Review: The Heat


Melissa McCarthy and Sandra Bullock in The Heat

I probably started falling in love with The Heat as soon as the Seventies-tastic opening credits started rolling. The movie takes a tired genre, the buddy-cop comedy, and flips it on its head by having the buddies be ladies. The script by Katie Dippold provides many belly laughs. The cast is diverse (plus JOEY MCINTIRE is in it!) and Melissa McCarthy and Sandra Bullock have a great chemistry together.

Director Paul Feig's latest film -- after his 2011 hit Bridesmaids -- has stoic FBI agent Ashburn (Bullock) going to Boston to root out a drug kingpin. Ashburn is extremely bright, but so starved for affection that she has to sneak cuddles from a neighbor's cat. In Boston, she strikes up a partnership with cop Mullins (McCarthy), a tough, brassy broad comfortable in her own skin. Of course they butt heads at the start (the film sticks to formula here), but grow closer as they work to solve the case.

The Heat is wonderfully refreshing, especially at this time when female-driven movies are scarce. The main relationship of the movie is obviously between the two women; there's some awkward flirting between Ashburn and her FBI co-worker Levy (Marlon Wayans) while Mullins loves 'em and leaves 'em, but these are barely even side stories. 

Dippold's screenplay gives the lead actresses many opportunities to showcase their various comedy strengths. During a few of the scenes, I laughed so hard that I had tears in my eyes.  As Mrs. Mullins (my only complaint about this film is the underuse of Jane Curtin) drove by her daughter at one point, I thought to myself, "I bet I'll see this as a gifset on Tumblr soon."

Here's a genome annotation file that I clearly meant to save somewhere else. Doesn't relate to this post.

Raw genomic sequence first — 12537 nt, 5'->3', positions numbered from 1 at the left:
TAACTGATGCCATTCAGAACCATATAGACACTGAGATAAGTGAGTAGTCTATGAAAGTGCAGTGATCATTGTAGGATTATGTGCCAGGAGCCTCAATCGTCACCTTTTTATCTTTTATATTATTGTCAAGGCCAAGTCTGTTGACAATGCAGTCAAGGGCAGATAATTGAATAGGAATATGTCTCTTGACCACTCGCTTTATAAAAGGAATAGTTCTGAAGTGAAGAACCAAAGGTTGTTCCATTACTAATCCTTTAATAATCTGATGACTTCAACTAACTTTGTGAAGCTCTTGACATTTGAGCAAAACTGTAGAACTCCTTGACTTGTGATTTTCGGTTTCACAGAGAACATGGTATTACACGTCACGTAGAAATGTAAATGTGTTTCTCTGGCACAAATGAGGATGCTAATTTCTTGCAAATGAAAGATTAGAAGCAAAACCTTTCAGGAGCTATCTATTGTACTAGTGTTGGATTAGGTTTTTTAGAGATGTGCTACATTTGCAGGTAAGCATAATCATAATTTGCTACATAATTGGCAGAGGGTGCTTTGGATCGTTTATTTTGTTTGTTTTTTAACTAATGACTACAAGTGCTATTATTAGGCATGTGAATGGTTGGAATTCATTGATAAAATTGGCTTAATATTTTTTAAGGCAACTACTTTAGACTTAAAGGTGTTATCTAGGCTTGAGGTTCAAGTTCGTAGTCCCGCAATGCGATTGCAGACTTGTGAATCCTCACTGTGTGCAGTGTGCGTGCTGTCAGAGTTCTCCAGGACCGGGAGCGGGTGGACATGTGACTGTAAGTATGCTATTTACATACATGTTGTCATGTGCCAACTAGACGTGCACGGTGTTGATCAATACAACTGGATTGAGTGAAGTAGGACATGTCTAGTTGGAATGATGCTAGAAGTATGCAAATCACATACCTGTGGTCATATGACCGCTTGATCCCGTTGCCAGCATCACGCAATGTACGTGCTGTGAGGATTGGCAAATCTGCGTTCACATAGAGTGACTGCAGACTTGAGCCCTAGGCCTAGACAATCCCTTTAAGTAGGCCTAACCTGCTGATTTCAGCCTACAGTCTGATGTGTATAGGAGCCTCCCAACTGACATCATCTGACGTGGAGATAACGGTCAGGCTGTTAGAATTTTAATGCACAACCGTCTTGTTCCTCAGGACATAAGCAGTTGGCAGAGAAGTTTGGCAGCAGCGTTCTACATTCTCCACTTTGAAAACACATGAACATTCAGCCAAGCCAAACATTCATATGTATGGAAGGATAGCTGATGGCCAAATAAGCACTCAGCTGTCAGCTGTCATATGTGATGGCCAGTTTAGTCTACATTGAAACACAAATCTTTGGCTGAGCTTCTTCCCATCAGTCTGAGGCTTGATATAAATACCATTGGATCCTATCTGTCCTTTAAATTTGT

If you think we need more movies made with female leads, or if you don't really care and just want to see a hilarious movie, you won't go wrong with The Heat

Austin/Texas connections: Sandra Bullock is a sometimes-Austinite. One of the editors is former Austinite Jay Deuby, whom you might know from his work on films by Jay and Mark Duplass.

Missing Laughs

Despite terrific performances and the still original appeal of a female buddy gross out picture, I thought "The Heat" was surprisingly unfunny. Admittedly, my idea of humor doesn't include people being graphically killed or a knife stuck into someone's neck, but even without these distractions, what remains evoked little more than an occasional smile. Has what we call a "comedy" changed? I can't remember the last time I heard a movie audience roar with laughter…it may have been something Blake Edwards made. Both "The Heat" and "This Is The End" substituted gross for funny (well made as they were otherwise) when we could all use a belly laugh more than ever.